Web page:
THIS full-on movie telling the story of the 2008 terrorist attack that left 166 dead and 293 wounded in Mumbai has much to tell filmgoers with the wit to read between its lines.
One hundred and thirty nine victims were Indian nationals; 54 died at a nearby railway station; 30 died at the Oberoi Hotel a few blocks away; 10 at a café and about 10 more at a local cinema. At the Hotel Mumbai (locally referred to as the Taj) 26 foreign guests and five staff died.
The first feature (after a pair of short films) from Anthony Maras, who wrote (with John Collee), directed and edited its two hours, adapts and compresses the nearly-58-hour siege into one violent afternoon and night, from the arrival of 10 well-trained and equipped Islamist extremists in an inflatable boat to the end of the shooting.
Maras and Collee hang the film’s narrative on two groups of characters, victims and attackers. Oberoi (Anupam Kher) was head chef at the Taj. Armie Hammer and Iran-born Nazanin Boniadi play an American couple and Tilda Cobham-Hervey plays Sally the nanny caring for their newborn child. Jason Isaacs plays Vasili, a Russian oligarch. Dev Patel plays Arjun, a waiter at the Taj, whose help was critical in getting guests to safety.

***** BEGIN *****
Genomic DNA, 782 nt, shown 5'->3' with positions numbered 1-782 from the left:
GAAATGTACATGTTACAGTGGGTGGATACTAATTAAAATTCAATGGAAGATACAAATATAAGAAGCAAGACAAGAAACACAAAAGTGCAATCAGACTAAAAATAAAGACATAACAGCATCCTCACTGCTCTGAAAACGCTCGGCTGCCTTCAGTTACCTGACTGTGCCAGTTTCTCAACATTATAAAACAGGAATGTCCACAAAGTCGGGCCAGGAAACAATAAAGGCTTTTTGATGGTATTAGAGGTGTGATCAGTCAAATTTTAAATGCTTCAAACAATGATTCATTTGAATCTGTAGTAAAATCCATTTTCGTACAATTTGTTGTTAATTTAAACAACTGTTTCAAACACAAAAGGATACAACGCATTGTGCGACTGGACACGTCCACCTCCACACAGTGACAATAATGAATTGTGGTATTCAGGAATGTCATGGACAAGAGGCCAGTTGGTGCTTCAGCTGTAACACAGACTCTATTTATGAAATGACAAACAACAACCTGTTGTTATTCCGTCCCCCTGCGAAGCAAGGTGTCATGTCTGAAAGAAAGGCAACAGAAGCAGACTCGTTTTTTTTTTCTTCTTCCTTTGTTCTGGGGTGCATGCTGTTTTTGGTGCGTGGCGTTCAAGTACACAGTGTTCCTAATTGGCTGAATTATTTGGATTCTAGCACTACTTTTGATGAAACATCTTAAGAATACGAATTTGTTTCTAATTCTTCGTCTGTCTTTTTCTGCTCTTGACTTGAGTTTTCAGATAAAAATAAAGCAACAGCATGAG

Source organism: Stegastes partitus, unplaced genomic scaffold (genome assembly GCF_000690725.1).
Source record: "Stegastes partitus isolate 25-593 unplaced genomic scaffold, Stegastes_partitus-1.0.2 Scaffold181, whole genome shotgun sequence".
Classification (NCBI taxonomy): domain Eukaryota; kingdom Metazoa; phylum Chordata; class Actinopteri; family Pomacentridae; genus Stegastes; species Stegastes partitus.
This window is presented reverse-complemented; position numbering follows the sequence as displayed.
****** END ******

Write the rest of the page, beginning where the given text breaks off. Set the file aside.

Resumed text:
Leading the attackers, Amandeep Singh plays Imram and Suhail Nayyar plays Abdullah, two men so imbued with the Islamist-terrorist ethic that they have lost all contact with their humanity. There is a huge list of minor characters, mostly on screen only long enough to make filmgoers aware of them before AK47 bullets take them out.
The film can be read at more than one level. Watch it and feel its awful events unfolding. Watch it and gasp at the inhumane devotion of the attackers to Allah. Watch it and feel a little embarrassed by the way many guests regard hotel staff. Wonder whether the crying of a baby will betray it and its carer to the attackers. Feel distinctly uncomfortable by the tardy arrival of trained forces to confront the killers and take down all but one of them (the tenth was secretly hanged almost four years to the day after the attack began).
And admire the filmmaking craft of Anthony Maras. “Hotel Mumbai” is a jigsaw of a thousand pieces, each in its correct place. Its failure to mention Pakistan’s role in preparing for the attack does not detract from its impact. The fifth film dealing with the event, we await reports of its international reception after its March 14 release.
At all cinemas